when he was trying to
stand it upright.
My boys are gone
But they are everywhere.

I miss them.

Friday, March 20, 2015


Friday night and I am exhausted
It has been a long long week.
Days spent committing
educational malpractice
in seventy or eighty or ninety minute units.
A couple of late afternoon
and evening meetings.
A night teaching
for the ELA department.

And then evenings
missing my boys.
Wondering whether they have found jobs.
Or joined the military.
What they are eating.
If they have gotten hair cuts.
How much they are smoking.
Whether they miss me.
And know
that I will always
consider myself
their mom.

I want to sit on the porch
and watch the sun go down.
Drink a glass of wine
(which I never do alone)
Maybe read for a little while.
Watch a little basketball
Then go to bed. Early.
And sleep for about twenty hours straight.

I walk the dog
to the neighborhood grocery
buy a couple of diet cokes
and some oatmeal cookies
then head home
and turn on my computer.
I have papers to read
and a powerpoint to prepare.
I have to teach tomorrow morning
and my students deserve
far more
than I have to give
right now.

Thursday, March 19, 2015


J is sitting alone at a  table
when I walk into kindergarten this morning.
Everyone else has had breakfast
and moved on to centers,
but J was late,
 and so he sits there,
eating breakfast pizza
all by himself.

I sit down across from him.
"How are you doing?" I ask
just making conversation.

"I am not fine"
J says.

I am a little surprised
at his adamant tone of voice.

"Really?" I ask.
"What is going on?"

J's chin trembles.
"My mom is in jail,"
he says.

"I am so sorry, J.
That's so hard.
It's so hard."

I think back
to how sad
and worried
I felt all weekend.
I think about the gold jumpsuits.
I think about going to the jail
to visit via video cam.

And then I give J a hug.

We are two friends
missing the people
we love'

Wednesday, March 18, 2015


Six years old
he sits criss-cross applesauce
on the multicolored carpet
in first grade
best friend Justin
on his right
I wonder how the school gods
could have put two such naughty little boys
next to each other alphabetically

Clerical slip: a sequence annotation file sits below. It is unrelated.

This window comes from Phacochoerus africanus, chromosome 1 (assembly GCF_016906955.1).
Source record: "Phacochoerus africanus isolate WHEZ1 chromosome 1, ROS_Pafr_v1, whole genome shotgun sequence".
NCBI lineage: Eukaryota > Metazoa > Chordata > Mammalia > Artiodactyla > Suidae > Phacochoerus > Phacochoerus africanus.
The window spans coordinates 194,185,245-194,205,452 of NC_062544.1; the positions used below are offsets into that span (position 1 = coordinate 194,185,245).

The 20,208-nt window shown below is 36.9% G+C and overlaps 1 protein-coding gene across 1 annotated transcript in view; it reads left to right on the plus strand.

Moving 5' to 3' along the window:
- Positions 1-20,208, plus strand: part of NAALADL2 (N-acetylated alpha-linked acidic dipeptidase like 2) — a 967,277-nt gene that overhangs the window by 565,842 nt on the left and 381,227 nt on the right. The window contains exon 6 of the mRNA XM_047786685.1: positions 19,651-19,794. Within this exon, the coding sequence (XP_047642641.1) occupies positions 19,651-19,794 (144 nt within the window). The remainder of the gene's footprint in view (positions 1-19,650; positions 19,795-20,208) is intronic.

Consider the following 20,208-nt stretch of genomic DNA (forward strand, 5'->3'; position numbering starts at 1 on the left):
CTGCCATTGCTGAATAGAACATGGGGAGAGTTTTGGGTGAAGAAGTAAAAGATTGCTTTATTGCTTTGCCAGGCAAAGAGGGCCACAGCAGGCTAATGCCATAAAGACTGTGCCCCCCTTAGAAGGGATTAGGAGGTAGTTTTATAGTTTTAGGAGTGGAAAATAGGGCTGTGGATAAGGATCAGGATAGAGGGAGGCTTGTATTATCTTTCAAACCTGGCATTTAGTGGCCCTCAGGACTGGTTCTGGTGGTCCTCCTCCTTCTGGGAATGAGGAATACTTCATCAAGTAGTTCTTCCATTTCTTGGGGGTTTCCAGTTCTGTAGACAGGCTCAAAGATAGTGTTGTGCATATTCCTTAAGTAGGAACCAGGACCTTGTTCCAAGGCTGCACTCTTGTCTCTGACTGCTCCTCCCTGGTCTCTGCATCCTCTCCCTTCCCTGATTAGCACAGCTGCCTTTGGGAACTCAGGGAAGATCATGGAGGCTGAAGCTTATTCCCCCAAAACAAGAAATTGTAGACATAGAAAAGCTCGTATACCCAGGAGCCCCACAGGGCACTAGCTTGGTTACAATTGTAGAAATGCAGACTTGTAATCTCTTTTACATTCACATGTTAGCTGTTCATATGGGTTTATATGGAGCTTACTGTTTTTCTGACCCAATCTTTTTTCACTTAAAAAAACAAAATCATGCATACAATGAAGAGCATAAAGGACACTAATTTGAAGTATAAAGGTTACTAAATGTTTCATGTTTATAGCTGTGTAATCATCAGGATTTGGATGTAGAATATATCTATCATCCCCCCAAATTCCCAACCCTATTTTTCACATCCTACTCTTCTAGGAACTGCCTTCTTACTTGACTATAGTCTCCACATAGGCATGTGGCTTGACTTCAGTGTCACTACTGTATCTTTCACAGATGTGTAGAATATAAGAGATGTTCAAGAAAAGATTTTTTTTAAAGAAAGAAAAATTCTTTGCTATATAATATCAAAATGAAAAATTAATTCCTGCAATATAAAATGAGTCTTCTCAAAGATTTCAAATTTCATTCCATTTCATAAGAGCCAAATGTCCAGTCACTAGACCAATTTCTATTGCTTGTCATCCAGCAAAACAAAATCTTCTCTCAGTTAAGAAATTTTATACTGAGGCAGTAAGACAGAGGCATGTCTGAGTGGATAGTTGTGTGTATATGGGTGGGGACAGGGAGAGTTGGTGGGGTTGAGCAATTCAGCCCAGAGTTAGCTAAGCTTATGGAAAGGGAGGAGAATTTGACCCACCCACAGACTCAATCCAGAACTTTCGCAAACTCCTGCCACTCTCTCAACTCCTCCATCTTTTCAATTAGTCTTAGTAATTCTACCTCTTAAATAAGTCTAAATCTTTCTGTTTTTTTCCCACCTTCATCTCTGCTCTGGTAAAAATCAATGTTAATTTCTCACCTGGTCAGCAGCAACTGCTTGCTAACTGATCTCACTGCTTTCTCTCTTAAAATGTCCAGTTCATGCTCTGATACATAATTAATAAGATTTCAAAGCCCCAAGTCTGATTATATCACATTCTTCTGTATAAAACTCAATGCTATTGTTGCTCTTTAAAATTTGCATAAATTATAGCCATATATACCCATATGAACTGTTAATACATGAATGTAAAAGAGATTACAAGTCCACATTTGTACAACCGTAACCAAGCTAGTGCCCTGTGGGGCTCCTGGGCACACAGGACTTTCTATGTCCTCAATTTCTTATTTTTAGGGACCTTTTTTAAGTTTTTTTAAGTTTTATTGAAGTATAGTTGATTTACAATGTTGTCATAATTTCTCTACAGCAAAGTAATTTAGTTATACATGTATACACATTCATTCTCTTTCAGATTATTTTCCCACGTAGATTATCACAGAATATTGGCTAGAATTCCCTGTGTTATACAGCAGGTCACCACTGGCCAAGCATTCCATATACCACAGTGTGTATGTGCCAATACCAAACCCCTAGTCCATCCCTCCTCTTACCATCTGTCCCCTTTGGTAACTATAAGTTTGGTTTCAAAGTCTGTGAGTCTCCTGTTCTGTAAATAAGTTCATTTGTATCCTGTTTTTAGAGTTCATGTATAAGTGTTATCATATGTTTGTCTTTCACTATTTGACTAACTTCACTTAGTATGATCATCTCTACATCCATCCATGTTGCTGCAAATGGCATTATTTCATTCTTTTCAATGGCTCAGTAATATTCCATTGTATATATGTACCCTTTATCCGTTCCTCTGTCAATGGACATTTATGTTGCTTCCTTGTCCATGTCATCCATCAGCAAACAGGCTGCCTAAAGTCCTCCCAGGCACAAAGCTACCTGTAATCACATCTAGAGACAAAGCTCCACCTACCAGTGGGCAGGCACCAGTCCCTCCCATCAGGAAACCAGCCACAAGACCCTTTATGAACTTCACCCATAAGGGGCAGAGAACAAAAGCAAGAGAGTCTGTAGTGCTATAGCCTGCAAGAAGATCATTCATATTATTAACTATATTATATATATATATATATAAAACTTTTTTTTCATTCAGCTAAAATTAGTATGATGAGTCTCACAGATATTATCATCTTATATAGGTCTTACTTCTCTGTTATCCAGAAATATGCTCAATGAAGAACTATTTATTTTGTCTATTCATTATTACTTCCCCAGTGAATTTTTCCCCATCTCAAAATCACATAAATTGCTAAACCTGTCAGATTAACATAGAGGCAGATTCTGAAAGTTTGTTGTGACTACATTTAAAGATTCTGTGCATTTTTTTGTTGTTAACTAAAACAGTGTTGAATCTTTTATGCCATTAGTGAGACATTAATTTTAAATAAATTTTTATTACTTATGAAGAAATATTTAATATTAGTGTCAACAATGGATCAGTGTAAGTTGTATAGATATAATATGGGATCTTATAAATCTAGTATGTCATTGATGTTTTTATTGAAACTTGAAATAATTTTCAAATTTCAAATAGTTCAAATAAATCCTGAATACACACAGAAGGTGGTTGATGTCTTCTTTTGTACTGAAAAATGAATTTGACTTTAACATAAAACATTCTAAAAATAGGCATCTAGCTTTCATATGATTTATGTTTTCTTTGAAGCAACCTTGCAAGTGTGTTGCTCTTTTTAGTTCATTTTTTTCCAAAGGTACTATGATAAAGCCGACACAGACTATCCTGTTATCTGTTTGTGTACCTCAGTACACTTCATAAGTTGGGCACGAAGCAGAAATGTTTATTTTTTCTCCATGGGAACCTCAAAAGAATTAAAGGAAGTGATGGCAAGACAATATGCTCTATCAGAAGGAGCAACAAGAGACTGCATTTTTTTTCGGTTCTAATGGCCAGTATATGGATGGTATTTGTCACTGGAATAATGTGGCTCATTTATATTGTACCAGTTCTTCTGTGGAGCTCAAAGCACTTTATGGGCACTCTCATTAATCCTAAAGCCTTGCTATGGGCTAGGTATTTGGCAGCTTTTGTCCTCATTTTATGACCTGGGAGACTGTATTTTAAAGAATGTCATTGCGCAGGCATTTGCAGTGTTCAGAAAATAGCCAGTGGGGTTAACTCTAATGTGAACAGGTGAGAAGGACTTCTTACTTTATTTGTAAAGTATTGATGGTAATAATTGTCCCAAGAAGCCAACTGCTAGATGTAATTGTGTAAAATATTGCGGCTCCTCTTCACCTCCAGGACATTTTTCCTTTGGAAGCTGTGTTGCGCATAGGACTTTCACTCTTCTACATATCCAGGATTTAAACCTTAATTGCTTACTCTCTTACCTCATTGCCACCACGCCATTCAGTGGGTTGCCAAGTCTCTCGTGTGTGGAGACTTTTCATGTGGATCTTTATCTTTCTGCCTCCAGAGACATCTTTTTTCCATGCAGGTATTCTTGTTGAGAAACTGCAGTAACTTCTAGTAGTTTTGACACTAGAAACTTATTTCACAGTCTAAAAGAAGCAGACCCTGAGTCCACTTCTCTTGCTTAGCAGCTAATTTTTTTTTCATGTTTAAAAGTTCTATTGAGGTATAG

but he clasps his hands
determinedly willing
never still body
to pay attention
and those big brown eyes
are so, so sparkly

Nine years old
he pedals fast
ahead of me
on his bike
through Washington Park
then gets takes a wrong turn
and is momentarily lost
When I find him
at the fork in the park road
his face is wet with tears
"But I remembered you told me
Jesus would always be with me
and I just prayed and you came."

Twelve years old
we drive by the middle school.
"I don't think I'm going to go there,"
he says to me.
"I'm just going to come
back to Green Valley
with you and Kadeem."

Fifteen and I drop him off
at the football field
his first high school practice
"Do you want me to get out of the car?"
I ask
more than a little nervous
"Naw," he says,
squaring his shoulders
and walking away.
"I got this."

junior captain
takes handoff
from younger brother
and then strong legs
fly down the field
head is held high
as he makes his way
through the post-game crowd
accepting congratulatory hugs
People ask me if I am afraid
he will be hurt
I am terrified
on every play
but he is so happy here.

graduated (barely)
he and his roommate
pack the car
and head one thousand miles
south and west
We hug goodbye
in a hotel parking lot
"I got this," he tells me,
"You just gotta trust me.
I got this."

And now
at twenty-one
I watch
as he is brought
in to the courtroom
in handcuffs and shackles
head bends lower and lower
as the attorney explains
the charges against him
he takes off his glasses
and wipes away tears
more than once
and I wonder where my boy has gone

his eyes were so sparkly

Tuesday, March 17, 2015

SLICE #15- A Play in Many Acts

So, first there's the act where a single mom, strung out on drugs, loses custody of her four kids.

And then there's the act where those four broken kids spend several months sleeping on a cot in a garage in their first foster home.

And another act where they spend four years with a foster mother who beats them, and doesn't feed them.